Keep
                  Quota Lemon profit = $500,000 Lemon profit = $100,000
      Lemons
      Limited             3                          4

                          Vanilla profit = $100,000 Vanilla profit = $150,000
                  Cheat
                          Lemon profit = $900,000 Lemon profit = $150,000

Lemons Limited will face the same decisions and so will have a
              dominant strategy to cheat as well.
 Both firms in this ONE SHOT game will decide to cheat and
         end up in Box 4 with $150,000 in profit each.
  What if we could change the game so that each firm could
   communicate with one another before making a choice.
Game where firms                    Vanilla corporation
can communicate
before choosing             Keep Quota                    Cheat
                        1                          2
strategy
                         Vanilla profit = $500,000 Vanilla profit = $900,000
                Keep
                Quota Lemon profit = $500,000 Lemon profit = $100,000
      Lemons
      Limited           3                          4

                        Vanilla profit = $100,000 Vanilla profit = $150,000
                Cheat
                        Lemon profit = $900,000 Lemon profit = $150,000

  Since both firms make more profit in box 1 than box 4 they
  could both agree to keep the quota so both can be better off.
Dilemma: Once this cooperative decision is reached, each firm
    is tempted to cheat on the other firm to increase profit...
...and if one firm cheats, it is then in the other firms interest to
               cheat as well (End up back in Box 4)
Game where firms                   Vanilla corporation
can communicate
before choosing            Keep Quota                    Cheat
                       1                          2
strategy
                        Vanilla profit = $500,000 Vanilla profit = $900,000
               Keep
               Quota Lemon profit = $500,000 Lemon profit = $100,000
     Lemons
     Limited           3                          4

                       Vanilla profit = $100,000 Vanilla profit = $150,000
               Cheat
                       Lemon profit = $900,000 Lemon profit = $150,000

    But if both firms know that if they cheat the other will as
                               well…
...this could prevent the first firm NOT TO CHEAT in the first
                     place! (Will stay in Box 1)
   If cheating is easy to discover, then cooperative agreements
                     may be easier to maintain.
Here is an example:             Orange
An Entry - Deterrence
Game                            corporationCompetitive price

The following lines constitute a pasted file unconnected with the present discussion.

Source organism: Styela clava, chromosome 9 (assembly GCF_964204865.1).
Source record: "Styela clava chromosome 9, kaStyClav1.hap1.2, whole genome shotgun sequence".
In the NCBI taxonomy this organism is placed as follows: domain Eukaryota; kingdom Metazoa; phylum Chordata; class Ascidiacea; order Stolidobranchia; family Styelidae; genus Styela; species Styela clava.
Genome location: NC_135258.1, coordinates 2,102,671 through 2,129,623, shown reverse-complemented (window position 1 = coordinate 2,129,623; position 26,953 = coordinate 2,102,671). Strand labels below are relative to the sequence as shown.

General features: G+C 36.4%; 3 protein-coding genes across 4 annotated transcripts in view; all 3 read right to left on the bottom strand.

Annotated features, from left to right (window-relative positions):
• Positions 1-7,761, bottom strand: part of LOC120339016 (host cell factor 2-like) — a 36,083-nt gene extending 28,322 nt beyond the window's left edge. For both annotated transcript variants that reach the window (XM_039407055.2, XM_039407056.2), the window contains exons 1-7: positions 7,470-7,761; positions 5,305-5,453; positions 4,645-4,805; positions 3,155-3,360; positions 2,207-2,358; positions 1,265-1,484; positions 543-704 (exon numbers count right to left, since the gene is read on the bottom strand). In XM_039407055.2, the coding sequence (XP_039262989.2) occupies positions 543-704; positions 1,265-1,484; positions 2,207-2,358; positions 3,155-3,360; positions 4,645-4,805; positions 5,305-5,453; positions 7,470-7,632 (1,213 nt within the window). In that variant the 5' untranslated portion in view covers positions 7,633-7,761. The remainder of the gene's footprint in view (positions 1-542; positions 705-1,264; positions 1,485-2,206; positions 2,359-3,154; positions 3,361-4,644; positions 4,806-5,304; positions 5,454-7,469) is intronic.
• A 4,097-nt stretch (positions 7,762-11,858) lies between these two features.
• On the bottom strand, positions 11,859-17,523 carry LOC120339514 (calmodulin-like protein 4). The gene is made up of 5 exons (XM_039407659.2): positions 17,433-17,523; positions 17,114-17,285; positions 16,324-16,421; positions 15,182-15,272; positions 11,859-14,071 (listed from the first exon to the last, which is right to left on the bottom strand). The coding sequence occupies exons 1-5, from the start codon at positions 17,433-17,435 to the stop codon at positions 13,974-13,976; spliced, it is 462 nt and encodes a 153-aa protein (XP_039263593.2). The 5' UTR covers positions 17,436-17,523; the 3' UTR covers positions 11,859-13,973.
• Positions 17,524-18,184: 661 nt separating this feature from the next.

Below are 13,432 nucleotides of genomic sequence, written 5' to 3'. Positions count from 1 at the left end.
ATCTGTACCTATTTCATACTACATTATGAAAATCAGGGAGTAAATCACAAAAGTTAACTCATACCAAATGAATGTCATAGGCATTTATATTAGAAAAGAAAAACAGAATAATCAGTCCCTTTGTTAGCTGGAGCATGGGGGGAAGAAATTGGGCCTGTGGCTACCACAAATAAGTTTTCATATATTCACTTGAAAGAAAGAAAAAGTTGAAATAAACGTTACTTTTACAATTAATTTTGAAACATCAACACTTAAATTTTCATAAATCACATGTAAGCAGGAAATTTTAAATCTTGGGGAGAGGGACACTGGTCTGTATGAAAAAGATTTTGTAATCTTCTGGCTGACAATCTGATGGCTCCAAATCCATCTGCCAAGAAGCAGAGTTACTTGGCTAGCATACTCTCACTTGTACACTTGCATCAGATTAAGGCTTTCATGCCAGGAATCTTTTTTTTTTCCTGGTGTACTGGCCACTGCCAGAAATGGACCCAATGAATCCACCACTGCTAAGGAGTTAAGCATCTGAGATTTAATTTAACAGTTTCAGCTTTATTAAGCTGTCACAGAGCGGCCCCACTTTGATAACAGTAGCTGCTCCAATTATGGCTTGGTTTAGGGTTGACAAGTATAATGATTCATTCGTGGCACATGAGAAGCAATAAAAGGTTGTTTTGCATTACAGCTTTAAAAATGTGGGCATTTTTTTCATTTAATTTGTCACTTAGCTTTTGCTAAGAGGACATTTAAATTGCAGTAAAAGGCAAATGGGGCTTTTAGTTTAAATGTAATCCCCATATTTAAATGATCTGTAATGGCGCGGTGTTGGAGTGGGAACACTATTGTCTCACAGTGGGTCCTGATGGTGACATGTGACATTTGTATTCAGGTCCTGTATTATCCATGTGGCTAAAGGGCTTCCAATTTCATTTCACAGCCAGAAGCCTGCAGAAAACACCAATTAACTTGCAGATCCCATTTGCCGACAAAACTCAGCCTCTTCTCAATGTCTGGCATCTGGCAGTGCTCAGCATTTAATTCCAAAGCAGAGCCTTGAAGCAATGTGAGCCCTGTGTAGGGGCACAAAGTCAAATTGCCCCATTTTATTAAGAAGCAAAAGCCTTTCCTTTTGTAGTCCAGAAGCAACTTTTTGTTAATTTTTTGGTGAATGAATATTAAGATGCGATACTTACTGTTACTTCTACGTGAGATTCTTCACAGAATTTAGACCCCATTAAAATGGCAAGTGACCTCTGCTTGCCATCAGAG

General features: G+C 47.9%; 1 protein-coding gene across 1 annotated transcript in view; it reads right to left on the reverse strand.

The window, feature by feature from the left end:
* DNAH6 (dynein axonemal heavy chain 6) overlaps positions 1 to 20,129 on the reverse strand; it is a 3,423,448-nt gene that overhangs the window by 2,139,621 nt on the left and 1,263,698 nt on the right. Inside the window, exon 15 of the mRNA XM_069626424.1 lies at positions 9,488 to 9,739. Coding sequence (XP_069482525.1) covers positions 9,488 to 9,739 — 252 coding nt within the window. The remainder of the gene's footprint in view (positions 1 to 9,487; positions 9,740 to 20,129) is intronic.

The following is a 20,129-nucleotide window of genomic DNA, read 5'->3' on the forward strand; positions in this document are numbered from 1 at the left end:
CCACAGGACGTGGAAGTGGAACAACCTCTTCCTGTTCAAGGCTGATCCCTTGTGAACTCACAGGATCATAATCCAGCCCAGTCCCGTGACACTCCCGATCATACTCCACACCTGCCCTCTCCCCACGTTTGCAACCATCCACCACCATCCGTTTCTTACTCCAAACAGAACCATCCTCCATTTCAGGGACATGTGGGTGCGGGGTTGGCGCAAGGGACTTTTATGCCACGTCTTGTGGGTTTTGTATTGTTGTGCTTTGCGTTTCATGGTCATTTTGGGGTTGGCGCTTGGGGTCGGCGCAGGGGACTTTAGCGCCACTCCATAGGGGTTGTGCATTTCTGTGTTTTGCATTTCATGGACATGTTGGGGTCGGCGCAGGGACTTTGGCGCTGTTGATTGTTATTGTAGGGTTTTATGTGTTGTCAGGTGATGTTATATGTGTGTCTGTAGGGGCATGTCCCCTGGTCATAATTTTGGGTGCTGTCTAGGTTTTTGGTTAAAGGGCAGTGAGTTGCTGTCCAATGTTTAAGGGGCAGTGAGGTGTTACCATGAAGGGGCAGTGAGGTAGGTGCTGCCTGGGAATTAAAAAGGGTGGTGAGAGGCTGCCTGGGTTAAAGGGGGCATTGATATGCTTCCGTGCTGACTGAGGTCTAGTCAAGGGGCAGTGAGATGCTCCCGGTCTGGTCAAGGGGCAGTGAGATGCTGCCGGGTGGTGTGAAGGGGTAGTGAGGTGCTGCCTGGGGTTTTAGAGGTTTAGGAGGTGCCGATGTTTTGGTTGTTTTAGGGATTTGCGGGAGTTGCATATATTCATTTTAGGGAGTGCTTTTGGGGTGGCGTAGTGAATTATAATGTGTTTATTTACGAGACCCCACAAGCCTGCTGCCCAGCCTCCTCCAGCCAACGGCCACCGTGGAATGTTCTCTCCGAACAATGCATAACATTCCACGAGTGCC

Monopoly
                        1   Price               2
             Enter &
             set Price Orange: Economic Loss    Orange: Economic Loss
             Below
             Orange’s Blue: Economic Profit Blue:       Economic Loss
Blue.com     Price
                        3                       4
               Not      Orange: Monopoly Profit Orange: Normal Profit
               Enter
                        Blue: Normal Profit     Blue:   Normal Profit

            Orange is the only firm in a contestable market
If Orange sets the monopoly price then Blue.com will undercut
that price, take the market and earn economic profit and leave
Orange with an Economic loss(Box 1)
If Orange sets the competitive price then Blue.com will not enter
because if they do they would have to charge below ATC and
make an economic loss. They stay out and make a Normal
Profit and so does Orange.
Here is an example:             Orange
An Entry - Deterrence
Game                            corporationCompetitive price
                            Monopoly
                        1   Price               2
           Enter &
           set Price Orange: Economic Loss      Orange: Economic Loss
           Below
           Orange’s Blue: Economic Profit Blue:         Economic Loss
Blue.com   Price
                        3                       4
              Not       Orange: Monopoly Profit Orange: Normal Profit
              Enter
                        Blue: Normal Profit     Blue:   Normal Profit

           Orange is the only firm in a contestable market
Orange has two choices: Box 1 or Box 4: To avoid an economic
loss they practice Limit Pricing - charging a price to keep
potential competitors out of the market: A MaxiMin strategy.
 Because of the threat of Potential Entry Orange can’t
      take advantage of it’s market dominance
           Case study in Oligopolies
    Soft - Drink industry
•   Nationally: Coke 35% Pepsi 29% Independents 28%
    Have battled for market share over the country,
    especially in those areas where the other has a greater
    market share.
•   Compete by advertising and by price
    Example: In 1988 Coke responded to Pepsi’s 6% market
    hare in Phoenix by selling six-packs for $0.59.
•   In 1986 Coke was set to buy Dr. Pepper, but the
    government prevented the merger.
•   Pepsi was set to buy 7-up at same time but after Coke
    was prevented from buying Dr. Pepper backed down.
•   Result: No change in market share and small
    independent firms still survive.
          Summary of Oligopoly
• Firms have an incentive to cooperate or collude in
  order to make large profits.
• Yet, each firm has an incentive to break their
  agreement to make even greater profit.
• There is a mix of oligopolies that cooperate and
  compete and therefore there is no one theory of
  oligopoly.
• Many oligopolies will produce at P > MC and
  P> AC and not be efficient.
• Firms will Advertise to establish a brand name to
  increase set-up costs.
• Advertising (non-price competition) is considered
  more friendly competition than changing the price
  of the good.